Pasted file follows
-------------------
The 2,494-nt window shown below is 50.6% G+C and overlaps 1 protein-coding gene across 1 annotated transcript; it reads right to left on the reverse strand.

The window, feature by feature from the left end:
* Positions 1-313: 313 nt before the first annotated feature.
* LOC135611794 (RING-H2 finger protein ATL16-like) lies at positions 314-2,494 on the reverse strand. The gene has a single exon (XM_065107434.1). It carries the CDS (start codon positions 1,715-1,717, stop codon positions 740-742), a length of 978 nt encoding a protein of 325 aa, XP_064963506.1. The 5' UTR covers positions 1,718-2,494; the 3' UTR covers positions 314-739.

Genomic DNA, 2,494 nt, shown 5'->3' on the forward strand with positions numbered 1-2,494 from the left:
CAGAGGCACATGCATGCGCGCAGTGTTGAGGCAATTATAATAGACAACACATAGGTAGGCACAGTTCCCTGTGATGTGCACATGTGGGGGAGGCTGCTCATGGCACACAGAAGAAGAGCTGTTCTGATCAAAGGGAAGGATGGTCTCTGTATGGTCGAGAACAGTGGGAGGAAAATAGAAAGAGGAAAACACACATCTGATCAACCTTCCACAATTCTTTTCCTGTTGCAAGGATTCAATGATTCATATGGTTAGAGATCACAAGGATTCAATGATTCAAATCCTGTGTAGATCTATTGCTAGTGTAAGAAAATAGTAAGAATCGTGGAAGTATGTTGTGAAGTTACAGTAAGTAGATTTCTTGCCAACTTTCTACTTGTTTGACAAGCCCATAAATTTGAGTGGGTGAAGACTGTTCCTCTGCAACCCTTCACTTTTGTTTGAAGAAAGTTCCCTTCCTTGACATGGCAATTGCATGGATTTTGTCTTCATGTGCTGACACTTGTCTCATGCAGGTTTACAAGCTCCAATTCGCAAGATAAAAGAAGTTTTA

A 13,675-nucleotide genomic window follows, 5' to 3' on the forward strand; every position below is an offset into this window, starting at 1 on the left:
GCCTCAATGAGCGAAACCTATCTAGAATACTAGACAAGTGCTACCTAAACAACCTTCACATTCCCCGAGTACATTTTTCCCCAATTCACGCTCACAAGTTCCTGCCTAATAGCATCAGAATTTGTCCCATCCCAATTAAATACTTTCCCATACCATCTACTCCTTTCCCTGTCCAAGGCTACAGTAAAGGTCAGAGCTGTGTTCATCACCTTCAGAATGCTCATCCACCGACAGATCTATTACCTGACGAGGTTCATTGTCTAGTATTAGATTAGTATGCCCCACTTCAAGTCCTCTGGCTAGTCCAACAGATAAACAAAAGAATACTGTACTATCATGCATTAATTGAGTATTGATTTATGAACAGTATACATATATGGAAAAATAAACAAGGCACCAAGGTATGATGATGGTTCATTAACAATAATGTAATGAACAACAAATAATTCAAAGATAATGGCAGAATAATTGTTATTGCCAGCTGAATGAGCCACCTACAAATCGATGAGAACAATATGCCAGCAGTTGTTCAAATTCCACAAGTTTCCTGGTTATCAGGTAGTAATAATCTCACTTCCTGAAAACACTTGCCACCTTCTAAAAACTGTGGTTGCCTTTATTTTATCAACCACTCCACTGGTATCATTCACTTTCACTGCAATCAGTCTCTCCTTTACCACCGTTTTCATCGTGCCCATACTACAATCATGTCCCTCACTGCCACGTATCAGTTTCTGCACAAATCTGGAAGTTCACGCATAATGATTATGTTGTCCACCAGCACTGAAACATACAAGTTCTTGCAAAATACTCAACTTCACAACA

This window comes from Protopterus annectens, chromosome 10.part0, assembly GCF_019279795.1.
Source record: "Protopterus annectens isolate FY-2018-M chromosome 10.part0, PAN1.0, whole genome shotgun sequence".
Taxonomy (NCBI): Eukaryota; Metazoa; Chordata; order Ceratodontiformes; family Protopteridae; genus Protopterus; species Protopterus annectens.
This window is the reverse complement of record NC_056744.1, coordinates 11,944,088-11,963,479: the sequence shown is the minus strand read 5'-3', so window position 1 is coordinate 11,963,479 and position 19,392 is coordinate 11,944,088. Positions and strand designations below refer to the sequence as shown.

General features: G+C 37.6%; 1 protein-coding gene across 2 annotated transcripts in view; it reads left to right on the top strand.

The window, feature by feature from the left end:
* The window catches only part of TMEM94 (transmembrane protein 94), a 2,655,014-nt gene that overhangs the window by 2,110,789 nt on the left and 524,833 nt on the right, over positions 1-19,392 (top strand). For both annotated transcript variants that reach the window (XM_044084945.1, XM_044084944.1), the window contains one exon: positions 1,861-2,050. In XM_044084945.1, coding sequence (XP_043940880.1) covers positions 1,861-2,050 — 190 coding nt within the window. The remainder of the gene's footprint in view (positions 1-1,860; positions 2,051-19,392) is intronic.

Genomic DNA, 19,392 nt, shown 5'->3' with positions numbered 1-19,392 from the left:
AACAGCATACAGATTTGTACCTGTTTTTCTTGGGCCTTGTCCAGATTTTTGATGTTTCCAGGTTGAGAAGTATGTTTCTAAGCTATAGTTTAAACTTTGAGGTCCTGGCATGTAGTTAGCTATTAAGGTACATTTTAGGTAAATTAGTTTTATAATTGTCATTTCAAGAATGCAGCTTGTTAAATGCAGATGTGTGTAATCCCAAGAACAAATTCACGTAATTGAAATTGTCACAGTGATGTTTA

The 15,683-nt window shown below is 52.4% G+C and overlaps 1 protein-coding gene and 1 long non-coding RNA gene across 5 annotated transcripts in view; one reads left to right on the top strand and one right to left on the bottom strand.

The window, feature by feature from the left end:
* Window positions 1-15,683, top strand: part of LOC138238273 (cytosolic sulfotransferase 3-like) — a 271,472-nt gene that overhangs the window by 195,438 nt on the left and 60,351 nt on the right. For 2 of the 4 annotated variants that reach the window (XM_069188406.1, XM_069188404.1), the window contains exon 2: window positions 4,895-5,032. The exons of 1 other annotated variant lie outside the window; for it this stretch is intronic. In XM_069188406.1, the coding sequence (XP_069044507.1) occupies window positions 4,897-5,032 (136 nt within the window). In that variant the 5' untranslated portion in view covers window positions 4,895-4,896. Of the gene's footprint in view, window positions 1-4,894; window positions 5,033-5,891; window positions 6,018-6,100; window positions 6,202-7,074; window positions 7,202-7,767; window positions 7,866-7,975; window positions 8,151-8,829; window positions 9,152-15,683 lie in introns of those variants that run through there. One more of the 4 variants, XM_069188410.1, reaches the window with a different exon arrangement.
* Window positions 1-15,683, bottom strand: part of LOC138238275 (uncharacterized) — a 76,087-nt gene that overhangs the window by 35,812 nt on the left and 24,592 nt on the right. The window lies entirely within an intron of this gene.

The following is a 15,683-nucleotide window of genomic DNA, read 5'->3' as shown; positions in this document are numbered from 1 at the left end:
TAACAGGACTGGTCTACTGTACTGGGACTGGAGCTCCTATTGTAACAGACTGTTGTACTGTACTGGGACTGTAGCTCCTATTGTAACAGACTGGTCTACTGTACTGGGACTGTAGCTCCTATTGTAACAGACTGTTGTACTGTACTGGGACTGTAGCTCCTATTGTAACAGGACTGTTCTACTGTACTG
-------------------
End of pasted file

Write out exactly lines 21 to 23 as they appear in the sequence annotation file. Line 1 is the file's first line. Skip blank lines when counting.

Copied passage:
* Window positions 1-15,683, bottom strand: part of LOC138238275 (uncharacterized) — a 76,087-nt gene that overhangs the window by 35,812 nt on the left and 24,592 nt on the right. The window lies entirely within an intron of this gene.

The following is a 15,683-nucleotide window of genomic DNA, read 5'->3' as shown; positions in this document are numbered from 1 at the left end:
TAACAGGACTGGTCTACTGTACTGGGACTGGAGCTCCTATTGTAACAGACTGTTGTACTGTACTGGGACTGTAGCTCCTATTGTAACAGACTGGTCTACTGTACTGGGACTGTAGCTCCTATTGTAACAGACTGTTGTACTGTACTGGGACTGTAGCTCCTATTGTAACAGGACTGTTCTACTGTACTG